In the fall of 2019, a film studies professor at Concordia University read the title of a book aloud in class. Among the words in that title were the N-word. Professor Catherine Russell apparently named the book twice in one class, and for this, students from the Concordia Film Studies department have launched a petition to condemn Russell.
Russell has since apologized for mentioning the book, which student Rose Stiffarm said was a 1968 work by Quebec author and journalist Pierre Vallieres. The book in question is undoubtedly Valleries' White N*****s of America, a seminal text in the province of Quebec. The course was part of the mandatory curriculum, and the course spanned the year, according to the CBC.
Russell's apology, issued on July 31 of this year, read "First of all, I am deeply sorry for having upset you and your classmates to profoundly. I have to admit that I was unaware of the implications of using the N-word, even in the context of a historical work.
"As a white teacher, I am very much in a position of privilege and power and clearly need to do better for all students to feel more respected in the class room, and especially for BIPOC students to feel that they are in a safe space."
The apology did not appease her detractors even a little; after Russell's mea culpa, the petition continued to be shared online by her former students.
Speaking about the incident of a title being read out loud by a professor in class twice last fall, Stiffarm, who is noted to be Indigenous, said that "what happened was unacceptable and uncomfortable."
She noted as well that "There was indeed one black woman in class and when that word was uttered, she was uncomfortable, I was uncomfortable."
In addition to the petition, which demands that Russell not be permitted to teach that mandatory course come fall, students complained to Concordia administration. The petition has 200 signatures so far.
It reads: "There must be a concerted effort to refuse any and all framing of Professor Russell's infraction as an isolated, one-off incident, for it is precisely through such masking that systemic racism operates."
Glancing through Concordia's mandatory film studies courses toward an MA reveals three required courses, one of which is Methods in Film, which is listed among Russell's offerings. She is slated to teach that course this coming term.
The course description states that "Assigned readings will include film and media criticism, theory, textual analysis, and cultural studies approaches to cinema; and explore the history of the discipline of film and media studies. In addition to technical and practical matters, the course helps students develop productive and original research questions by examining notable issues in the field.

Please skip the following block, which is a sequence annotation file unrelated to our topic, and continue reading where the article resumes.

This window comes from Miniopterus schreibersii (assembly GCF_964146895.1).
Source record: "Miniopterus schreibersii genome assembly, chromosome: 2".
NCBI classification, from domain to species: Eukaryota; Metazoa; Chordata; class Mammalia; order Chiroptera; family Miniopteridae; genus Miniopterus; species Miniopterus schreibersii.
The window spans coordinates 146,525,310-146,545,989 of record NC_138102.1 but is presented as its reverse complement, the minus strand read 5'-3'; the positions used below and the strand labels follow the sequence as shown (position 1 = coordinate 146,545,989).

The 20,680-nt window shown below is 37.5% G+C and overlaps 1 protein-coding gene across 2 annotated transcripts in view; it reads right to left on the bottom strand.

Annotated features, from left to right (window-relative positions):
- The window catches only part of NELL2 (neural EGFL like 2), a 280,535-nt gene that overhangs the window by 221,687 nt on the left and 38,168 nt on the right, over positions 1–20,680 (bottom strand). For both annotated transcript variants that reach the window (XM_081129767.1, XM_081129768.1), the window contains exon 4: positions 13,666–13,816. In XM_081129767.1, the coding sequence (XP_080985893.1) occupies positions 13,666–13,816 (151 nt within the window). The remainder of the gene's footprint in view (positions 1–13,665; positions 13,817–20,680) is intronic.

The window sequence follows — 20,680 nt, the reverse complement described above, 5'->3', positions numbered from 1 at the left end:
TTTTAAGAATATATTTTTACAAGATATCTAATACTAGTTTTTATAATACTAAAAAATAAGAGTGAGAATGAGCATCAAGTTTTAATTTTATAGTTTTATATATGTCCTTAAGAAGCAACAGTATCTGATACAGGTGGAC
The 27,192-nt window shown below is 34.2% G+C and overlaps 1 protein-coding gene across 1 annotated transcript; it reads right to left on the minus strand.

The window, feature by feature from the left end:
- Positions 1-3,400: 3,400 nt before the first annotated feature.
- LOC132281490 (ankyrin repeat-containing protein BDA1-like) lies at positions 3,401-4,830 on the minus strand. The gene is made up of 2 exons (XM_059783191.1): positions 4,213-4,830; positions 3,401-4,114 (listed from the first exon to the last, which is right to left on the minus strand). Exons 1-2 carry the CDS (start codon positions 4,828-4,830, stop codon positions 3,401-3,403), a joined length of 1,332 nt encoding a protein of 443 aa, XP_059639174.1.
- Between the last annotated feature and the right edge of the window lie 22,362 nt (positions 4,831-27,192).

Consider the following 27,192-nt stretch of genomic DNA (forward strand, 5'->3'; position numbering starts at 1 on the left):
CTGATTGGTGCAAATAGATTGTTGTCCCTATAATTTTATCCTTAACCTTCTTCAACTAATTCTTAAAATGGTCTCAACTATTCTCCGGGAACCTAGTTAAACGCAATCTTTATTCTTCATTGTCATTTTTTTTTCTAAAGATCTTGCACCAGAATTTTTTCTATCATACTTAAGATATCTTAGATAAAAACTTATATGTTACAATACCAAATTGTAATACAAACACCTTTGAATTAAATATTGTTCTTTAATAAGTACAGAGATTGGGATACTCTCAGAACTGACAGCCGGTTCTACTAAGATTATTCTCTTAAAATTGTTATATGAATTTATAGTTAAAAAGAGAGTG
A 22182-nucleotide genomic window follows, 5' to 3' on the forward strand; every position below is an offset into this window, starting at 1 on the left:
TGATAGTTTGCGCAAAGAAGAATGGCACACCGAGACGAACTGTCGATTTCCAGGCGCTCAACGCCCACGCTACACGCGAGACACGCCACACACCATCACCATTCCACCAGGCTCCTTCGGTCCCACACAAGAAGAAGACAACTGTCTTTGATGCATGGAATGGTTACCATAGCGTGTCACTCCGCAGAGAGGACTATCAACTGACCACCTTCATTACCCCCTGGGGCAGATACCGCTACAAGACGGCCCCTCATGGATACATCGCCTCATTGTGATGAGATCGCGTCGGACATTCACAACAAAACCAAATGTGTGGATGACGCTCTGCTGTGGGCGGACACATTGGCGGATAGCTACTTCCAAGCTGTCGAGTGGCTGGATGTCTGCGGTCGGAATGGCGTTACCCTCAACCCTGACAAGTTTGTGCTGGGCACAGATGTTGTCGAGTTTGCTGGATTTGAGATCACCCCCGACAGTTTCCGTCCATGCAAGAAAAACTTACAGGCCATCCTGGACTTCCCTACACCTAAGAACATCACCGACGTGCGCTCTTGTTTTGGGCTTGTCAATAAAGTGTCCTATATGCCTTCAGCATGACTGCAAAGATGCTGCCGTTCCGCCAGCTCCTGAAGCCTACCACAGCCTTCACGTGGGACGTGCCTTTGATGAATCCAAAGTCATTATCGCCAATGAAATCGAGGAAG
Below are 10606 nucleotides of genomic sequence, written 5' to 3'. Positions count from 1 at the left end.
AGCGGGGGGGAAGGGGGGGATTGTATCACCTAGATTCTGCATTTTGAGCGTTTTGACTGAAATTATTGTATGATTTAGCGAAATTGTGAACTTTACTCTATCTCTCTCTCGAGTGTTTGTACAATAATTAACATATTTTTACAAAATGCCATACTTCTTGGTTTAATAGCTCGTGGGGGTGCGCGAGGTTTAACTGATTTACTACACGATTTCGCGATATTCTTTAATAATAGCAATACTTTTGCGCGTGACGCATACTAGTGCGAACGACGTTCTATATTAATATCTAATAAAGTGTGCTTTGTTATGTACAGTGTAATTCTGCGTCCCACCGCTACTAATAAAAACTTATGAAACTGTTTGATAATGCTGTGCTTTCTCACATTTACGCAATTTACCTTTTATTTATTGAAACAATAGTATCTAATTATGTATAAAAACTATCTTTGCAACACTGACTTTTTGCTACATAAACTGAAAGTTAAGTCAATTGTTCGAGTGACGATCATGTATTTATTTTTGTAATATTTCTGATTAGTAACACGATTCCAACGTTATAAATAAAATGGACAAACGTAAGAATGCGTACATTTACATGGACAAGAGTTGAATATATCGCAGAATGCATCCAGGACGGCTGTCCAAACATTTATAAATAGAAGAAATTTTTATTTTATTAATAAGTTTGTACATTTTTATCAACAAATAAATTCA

"Course materials examine the ways that film history, criticism, and textual analysis have been and can be written, encompassing a range of ways of seeing, interpreting and understanding cinema and the moving image." In addition, "The course also works to facilitate an esprit de corps within the M.A. class."
That feeling certainly did not extend to Russell. Concordia film studies students are also asking for mandatory diversity training, that would be implemented for all professors and teaching assistants. Concordia has bowed to that demand.
A Concordia spokesperson, Vannina Maestracci, a former journalist who has served as the universities spokesperson since May 2019, told CBC that work is underway by faculty to make coursework "more diverse and inclusive."
Maestracci said that the school "take[s] such matters very seriously and encourage all members of [the school] community to speak out about racism and report such incidents." She said that "There is no place for racism at Concordia University."
Nor, it appears, for the work of Pierre Vallieres, who died in 1998, at the age of 60. The work in question was called by The New York Times "a call to arms for the fledgling Front for the Liberation of Quebec." Vallieres wrote the book while awaiting extradition to Montreal from a jail in New York. It expressed answer at "the dominant English-speaking class in Quebec and the Roman Catholic Church."
He wrote "To be a n***** in America is to be not a man but someone's slave,'' identifying the movement for Quebecois with, according to the Times "the struggles of blacks in the American South, although he was criticized for comparing the history of the blacks to the less burdensome travails of French-Canadians."
Much like the students who are currently freaking out over the use of a bad word, Vallieres was an anti-capitalist militant who advocated for violence and the destruction of lives.